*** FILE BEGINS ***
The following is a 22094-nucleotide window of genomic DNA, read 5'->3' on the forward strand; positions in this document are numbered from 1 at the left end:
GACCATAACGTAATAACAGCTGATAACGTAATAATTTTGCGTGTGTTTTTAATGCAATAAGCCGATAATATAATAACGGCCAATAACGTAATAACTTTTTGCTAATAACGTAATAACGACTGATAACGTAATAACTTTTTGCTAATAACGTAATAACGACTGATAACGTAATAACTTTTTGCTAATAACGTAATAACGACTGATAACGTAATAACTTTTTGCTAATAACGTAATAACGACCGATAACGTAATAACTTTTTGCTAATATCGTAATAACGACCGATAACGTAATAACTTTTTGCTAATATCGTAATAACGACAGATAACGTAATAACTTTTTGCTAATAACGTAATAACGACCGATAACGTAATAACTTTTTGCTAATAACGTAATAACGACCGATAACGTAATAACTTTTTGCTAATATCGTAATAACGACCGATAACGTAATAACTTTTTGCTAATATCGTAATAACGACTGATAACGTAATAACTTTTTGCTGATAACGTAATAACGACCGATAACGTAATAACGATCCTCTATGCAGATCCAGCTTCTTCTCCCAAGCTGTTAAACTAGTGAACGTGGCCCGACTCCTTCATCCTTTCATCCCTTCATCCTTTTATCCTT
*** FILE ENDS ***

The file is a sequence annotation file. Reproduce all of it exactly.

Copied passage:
The following is a 22094-nucleotide window of genomic DNA, read 5'->3' on the forward strand; positions in this document are numbered from 1 at the left end:
GACCATAACGTAATAACAGCTGATAACGTAATAATTTTGCGTGTGTTTTTAATGCAATAAGCCGATAATATAATAACGGCCAATAACGTAATAACTTTTTGCTAATAACGTAATAACGACTGATAACGTAATAACTTTTTGCTAATAACGTAATAACGACTGATAACGTAATAACTTTTTGCTAATAACGTAATAACGACTGATAACGTAATAACTTTTTGCTAATAACGTAATAACGACCGATAACGTAATAACTTTTTGCTAATATCGTAATAACGACCGATAACGTAATAACTTTTTGCTAATATCGTAATAACGACAGATAACGTAATAACTTTTTGCTAATAACGTAATAACGACCGATAACGTAATAACTTTTTGCTAATAACGTAATAACGACCGATAACGTAATAACTTTTTGCTAATATCGTAATAACGACCGATAACGTAATAACTTTTTGCTAATATCGTAATAACGACTGATAACGTAATAACTTTTTGCTGATAACGTAATAACGACCGATAACGTAATAACGATCCTCTATGCAGATCCAGCTTCTTCTCCCAAGCTGTTAAACTAGTGAACGTGGCCCGACTCCTTCATCCTTTCATCCCTTCATCCTTTTATCCTT